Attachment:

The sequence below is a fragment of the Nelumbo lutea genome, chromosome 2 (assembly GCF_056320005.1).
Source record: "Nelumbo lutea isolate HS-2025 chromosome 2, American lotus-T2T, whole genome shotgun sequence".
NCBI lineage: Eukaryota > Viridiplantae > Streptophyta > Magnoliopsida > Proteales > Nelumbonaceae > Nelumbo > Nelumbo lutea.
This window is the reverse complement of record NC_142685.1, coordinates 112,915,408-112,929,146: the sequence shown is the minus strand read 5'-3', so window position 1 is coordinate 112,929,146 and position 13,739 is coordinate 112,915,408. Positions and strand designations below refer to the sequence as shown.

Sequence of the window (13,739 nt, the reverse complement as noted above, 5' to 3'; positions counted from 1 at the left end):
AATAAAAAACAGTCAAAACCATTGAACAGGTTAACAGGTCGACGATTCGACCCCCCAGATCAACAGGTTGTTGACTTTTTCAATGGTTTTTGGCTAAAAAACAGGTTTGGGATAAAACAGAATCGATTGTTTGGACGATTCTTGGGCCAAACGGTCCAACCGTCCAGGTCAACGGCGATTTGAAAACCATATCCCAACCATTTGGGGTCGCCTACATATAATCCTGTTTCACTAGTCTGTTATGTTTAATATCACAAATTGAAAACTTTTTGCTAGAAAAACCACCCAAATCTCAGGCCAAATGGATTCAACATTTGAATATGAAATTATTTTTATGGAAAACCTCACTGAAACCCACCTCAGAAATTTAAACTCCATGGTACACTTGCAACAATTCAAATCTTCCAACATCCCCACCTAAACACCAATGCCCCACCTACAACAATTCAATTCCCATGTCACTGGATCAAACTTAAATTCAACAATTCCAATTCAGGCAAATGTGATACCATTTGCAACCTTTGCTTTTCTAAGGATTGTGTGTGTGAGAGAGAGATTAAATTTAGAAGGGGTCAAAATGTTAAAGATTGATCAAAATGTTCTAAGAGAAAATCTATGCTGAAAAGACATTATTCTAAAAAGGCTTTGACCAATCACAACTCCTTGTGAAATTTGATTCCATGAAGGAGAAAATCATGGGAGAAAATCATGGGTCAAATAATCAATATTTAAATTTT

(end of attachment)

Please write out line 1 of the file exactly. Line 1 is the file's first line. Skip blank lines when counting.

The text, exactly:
The sequence below is a fragment of the Nelumbo lutea genome, chromosome 2 (assembly GCF_056320005.1).